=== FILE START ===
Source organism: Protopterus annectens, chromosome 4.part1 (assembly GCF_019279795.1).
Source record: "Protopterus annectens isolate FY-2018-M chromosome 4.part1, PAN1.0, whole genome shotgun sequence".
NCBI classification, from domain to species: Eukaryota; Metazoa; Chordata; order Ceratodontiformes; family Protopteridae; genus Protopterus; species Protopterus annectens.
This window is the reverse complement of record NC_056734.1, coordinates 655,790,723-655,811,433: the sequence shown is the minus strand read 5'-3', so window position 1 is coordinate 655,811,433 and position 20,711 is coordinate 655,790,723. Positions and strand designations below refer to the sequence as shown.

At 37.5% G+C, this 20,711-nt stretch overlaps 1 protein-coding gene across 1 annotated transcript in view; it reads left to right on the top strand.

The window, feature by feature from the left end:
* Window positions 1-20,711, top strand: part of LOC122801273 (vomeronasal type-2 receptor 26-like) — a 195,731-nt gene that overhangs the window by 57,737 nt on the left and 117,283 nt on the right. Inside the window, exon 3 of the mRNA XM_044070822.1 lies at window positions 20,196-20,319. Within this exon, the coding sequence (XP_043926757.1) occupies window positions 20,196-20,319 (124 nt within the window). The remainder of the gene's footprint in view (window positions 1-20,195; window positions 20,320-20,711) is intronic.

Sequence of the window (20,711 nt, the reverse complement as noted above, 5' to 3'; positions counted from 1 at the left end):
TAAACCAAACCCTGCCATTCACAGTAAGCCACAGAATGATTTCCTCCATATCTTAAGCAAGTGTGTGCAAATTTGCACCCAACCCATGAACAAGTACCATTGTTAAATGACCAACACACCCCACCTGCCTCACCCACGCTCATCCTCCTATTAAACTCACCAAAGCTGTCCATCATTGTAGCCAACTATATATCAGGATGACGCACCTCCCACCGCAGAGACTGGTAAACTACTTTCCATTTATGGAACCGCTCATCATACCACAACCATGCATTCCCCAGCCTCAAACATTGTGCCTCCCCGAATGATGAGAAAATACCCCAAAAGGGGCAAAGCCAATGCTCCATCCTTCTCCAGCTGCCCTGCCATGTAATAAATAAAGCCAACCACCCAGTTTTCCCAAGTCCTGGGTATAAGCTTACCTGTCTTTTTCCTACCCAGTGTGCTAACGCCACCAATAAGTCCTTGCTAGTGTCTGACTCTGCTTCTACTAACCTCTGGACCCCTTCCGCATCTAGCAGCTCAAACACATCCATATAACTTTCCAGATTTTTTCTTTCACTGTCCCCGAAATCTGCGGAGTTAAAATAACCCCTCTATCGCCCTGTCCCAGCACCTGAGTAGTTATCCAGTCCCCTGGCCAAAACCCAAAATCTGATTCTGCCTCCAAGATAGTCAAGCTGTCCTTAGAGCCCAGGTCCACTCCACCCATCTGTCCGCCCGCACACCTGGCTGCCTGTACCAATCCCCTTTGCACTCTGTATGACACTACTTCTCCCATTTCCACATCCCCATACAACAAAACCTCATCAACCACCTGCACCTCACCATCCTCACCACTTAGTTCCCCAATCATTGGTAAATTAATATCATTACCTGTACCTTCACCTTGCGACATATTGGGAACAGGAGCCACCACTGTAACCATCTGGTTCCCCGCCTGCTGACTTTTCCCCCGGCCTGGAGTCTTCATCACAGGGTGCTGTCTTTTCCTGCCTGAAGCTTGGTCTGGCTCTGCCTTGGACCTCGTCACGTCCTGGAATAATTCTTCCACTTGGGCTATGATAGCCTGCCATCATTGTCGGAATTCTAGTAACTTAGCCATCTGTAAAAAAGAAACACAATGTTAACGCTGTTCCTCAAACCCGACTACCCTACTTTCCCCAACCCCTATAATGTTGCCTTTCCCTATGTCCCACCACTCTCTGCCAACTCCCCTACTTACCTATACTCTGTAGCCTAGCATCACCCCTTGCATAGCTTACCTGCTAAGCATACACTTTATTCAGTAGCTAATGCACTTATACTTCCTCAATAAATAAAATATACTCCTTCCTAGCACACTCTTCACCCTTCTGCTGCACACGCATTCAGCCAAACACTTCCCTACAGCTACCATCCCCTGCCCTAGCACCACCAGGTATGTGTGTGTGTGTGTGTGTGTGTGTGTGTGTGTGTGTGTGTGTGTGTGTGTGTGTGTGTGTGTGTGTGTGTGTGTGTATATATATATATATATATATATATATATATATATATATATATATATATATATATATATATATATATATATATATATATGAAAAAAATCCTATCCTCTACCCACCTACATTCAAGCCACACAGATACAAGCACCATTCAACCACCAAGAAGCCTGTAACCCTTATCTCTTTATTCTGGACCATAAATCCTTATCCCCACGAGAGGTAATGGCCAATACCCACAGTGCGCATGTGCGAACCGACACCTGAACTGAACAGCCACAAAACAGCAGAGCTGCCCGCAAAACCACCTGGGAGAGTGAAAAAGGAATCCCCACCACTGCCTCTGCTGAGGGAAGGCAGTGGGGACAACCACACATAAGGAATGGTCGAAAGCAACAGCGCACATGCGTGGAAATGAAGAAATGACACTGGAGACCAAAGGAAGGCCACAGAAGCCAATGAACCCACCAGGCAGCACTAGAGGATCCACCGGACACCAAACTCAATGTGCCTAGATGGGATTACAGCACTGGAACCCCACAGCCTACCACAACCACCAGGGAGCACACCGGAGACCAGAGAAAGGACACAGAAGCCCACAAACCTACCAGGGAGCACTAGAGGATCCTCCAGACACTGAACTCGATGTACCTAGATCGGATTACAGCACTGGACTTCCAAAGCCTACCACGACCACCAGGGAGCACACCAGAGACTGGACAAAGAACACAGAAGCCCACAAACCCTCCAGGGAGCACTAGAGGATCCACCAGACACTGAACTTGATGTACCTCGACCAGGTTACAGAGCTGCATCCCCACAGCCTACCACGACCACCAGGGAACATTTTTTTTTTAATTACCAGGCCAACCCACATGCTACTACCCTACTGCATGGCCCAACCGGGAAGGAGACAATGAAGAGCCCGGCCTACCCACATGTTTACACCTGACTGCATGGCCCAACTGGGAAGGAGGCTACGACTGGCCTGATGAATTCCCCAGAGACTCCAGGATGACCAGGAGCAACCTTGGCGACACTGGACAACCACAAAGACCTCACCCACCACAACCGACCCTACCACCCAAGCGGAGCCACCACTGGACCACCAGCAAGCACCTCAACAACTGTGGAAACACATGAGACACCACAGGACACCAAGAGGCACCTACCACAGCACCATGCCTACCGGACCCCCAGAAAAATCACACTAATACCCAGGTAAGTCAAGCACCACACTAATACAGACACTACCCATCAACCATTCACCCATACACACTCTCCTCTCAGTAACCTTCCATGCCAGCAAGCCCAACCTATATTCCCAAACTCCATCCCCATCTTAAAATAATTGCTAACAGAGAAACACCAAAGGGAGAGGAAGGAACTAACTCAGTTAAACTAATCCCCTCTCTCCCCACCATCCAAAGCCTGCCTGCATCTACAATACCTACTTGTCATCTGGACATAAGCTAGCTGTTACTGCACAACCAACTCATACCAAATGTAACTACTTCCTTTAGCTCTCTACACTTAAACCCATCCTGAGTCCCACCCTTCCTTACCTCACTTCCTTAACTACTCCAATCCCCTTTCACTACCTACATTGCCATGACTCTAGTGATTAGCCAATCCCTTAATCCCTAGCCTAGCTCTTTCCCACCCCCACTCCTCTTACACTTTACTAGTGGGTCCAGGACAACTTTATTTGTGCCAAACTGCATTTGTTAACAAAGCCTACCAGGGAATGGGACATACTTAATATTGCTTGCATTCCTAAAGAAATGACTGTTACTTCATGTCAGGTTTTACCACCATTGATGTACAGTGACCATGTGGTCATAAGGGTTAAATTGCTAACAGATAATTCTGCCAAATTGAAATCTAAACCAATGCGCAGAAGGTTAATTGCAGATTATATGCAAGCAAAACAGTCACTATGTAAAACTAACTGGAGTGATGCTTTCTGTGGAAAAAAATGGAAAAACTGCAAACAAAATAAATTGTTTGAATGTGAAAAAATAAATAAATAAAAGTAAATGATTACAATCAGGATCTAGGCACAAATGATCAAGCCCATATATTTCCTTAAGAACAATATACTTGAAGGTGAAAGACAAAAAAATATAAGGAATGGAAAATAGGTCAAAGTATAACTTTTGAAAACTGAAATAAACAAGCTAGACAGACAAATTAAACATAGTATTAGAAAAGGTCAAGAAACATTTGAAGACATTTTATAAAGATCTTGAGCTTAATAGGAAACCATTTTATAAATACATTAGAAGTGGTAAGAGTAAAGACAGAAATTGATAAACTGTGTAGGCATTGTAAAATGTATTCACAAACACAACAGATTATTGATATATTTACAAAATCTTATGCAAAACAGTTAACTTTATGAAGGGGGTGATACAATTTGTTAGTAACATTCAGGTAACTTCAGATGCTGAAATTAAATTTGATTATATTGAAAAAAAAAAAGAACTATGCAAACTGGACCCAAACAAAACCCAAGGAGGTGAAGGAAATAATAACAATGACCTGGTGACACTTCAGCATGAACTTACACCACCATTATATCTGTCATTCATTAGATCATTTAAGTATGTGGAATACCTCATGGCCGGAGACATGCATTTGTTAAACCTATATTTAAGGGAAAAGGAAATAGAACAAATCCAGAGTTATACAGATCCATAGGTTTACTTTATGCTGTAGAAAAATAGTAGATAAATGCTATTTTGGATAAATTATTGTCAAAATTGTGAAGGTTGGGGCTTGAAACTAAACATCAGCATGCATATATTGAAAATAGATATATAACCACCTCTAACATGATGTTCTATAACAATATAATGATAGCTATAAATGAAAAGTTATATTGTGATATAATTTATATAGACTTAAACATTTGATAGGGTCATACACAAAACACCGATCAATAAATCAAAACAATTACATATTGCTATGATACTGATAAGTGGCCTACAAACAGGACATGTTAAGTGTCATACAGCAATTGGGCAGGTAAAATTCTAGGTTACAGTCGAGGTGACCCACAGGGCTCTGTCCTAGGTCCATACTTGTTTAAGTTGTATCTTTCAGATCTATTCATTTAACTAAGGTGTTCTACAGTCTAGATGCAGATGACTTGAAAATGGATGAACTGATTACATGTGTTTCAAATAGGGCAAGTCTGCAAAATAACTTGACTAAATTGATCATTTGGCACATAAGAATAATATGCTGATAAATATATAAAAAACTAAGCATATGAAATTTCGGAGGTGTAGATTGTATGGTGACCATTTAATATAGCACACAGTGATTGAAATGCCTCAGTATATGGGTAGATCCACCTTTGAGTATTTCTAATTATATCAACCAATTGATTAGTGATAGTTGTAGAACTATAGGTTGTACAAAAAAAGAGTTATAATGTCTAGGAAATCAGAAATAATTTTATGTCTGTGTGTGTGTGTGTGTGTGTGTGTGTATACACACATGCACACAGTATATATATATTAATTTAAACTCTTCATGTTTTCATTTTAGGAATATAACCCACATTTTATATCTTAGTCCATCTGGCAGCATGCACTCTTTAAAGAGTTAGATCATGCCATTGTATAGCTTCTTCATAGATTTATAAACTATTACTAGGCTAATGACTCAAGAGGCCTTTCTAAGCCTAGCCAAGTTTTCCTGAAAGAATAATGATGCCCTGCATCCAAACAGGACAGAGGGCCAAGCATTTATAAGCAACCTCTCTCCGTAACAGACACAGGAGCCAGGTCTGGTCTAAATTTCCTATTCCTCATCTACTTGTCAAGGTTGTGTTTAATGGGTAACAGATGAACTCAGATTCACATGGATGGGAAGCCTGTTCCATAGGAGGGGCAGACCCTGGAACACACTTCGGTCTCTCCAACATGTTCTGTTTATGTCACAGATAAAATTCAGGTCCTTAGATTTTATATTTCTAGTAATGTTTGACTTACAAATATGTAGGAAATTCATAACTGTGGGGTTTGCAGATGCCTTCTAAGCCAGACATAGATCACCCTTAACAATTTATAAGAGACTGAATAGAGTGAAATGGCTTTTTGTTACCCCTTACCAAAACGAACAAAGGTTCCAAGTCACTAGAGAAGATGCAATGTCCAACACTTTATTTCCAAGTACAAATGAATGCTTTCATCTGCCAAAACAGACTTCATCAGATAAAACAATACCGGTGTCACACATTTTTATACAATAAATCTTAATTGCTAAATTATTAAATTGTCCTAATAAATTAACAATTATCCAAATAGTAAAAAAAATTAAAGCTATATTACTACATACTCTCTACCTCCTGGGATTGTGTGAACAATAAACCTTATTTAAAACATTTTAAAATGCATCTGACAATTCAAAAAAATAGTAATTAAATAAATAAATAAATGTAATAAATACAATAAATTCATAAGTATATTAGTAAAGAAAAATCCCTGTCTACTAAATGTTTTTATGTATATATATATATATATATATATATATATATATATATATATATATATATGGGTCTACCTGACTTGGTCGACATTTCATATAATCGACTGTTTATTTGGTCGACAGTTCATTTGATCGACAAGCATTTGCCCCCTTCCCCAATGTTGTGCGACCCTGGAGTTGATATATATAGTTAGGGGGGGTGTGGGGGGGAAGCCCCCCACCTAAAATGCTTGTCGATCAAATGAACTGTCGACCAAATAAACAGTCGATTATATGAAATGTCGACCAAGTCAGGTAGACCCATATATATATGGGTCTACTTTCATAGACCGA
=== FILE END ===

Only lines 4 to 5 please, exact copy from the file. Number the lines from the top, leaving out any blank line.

This window is the reverse complement of record NC_056734.1, coordinates 655,790,723-655,811,433: the sequence shown is the minus strand read 5'-3', so window position 1 is coordinate 655,811,433 and position 20,711 is coordinate 655,790,723. Positions and strand designations below refer to the sequence as shown.

At 37.5% G+C, this 20,711-nt stretch overlaps 1 protein-coding gene across 1 annotated transcript in view; it reads left to right on the top strand.